PITTSBURGH (KDKA) – The mere thought of returning unwanted Christmas gifts will make many people shudder.
In addition, there’s the even more dreaded trip to the store to return it.READ MORE: All Baby Shower Shooting Victims Expected To Survive, Father-To-Be Named As Suspect
You can try to avoid it, but it will happen to the best of us in the next few days.
However, there are some very important things you need to know before you head to the store.
There’s been a whole lot of mental gymnastics going on in the walkways of our malls in recent weeks.
At some point in time, someone came up with the saying “It’s the thought that counts.”
Clearly, they must have been holding a gift they weren’t thrilled with.
“There are some standout stores like Nordstrom that will take anything back. That’s what they are known for, their high service, no questions asked,” Dr. Jeffery Inman with Pitt’s Katz Graduate School of Business said.
However, many others are not so anxious to honor returns.
“They should. You paid cash for it and you have a receipt. Absolutely, especially if there is something damaged,” Lisa Blake said.
Here’s the hard reality of Pennsylvania law.
“No they are not. They are not required to do anything for you. Every stores return policy is different,” Becky Maier with the Better Business Bureau said.READ MORE: Paperless Ticketing Leads To Long Lines Outside Heinz Field Ahead Of Steelers Game
In fact, the only law is that retailers must have a return policy and live up to it. As long as you have a receipt, it should be an easy process to return the item. Just be sure to read the return policy to avoid any problems.
“It makes the whole transaction process go a lot smoother,” Mark Staub with Best Buy said.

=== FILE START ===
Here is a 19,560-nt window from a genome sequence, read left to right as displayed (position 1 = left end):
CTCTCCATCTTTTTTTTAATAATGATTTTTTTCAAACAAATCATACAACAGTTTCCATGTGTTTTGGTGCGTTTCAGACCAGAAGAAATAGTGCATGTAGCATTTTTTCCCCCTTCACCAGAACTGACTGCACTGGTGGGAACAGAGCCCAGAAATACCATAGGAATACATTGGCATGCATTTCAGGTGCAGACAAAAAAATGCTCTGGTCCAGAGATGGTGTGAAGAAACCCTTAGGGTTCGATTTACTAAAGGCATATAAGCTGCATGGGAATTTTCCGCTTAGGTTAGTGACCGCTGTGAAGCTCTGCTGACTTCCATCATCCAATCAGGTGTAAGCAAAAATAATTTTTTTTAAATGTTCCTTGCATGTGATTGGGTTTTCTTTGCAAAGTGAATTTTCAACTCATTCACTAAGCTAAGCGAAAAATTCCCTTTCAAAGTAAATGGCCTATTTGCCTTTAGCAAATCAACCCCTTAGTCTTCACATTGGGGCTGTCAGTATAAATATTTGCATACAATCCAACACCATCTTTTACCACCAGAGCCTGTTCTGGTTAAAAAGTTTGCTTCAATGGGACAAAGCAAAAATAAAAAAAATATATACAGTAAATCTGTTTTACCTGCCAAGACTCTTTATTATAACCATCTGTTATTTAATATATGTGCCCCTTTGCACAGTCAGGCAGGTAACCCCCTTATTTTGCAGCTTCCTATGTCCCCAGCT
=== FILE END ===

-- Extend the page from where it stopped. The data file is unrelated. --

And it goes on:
If you do find yourself without a receipt, keep in mind you are throwing yourself on the mercy of the customer service folks.
“A lot of times, you can return it without a receipt and at least get store credit,” David Stringer said.
Now let’s address the issue of opening your gifts.
“Some of the retailers are tightening up quite a bit on their return policies. Particularly, some of the retailers that sell high-ticket items,” Dr. Inman said.
So be careful with how you open your gifts.
Even opening the box to get a hands-on look at your new device could cost you. Some companies charge a restocking fee for opened items.
Best Buy just announced this week that it is waving its restocking fees for returns after Christmas. However, that doesn’t mean anything goes for returns.
“If it’s a movie, a game, a CD, or DVD computer program. Once the seal is broken on that box, unfortunately we’re not allowed to return it. If it’s defective [then] absolutely we’re going to make an exchange for it,” Staub said.
So in the excitement of opening gifts, remember these four things:MORE NEWS: Longtime Fire Chief Kevin Peters Passes Away After Battle With Pancreatic Cancer
- If you think you might return it, don’t even crack the seal
- If you do open the gift, hang on to every piece of packaging.
- On clothing, leave the tags in place until you are sure it’s not going back
- Do everything you can to have a receipt or a gift receipt when you return to the store. Don’t be afraid to ask the giver for a receipt.
The Better Business Bureau said when you go to customer service, be kind. Especially if it’s a marginal call that could play in your favor.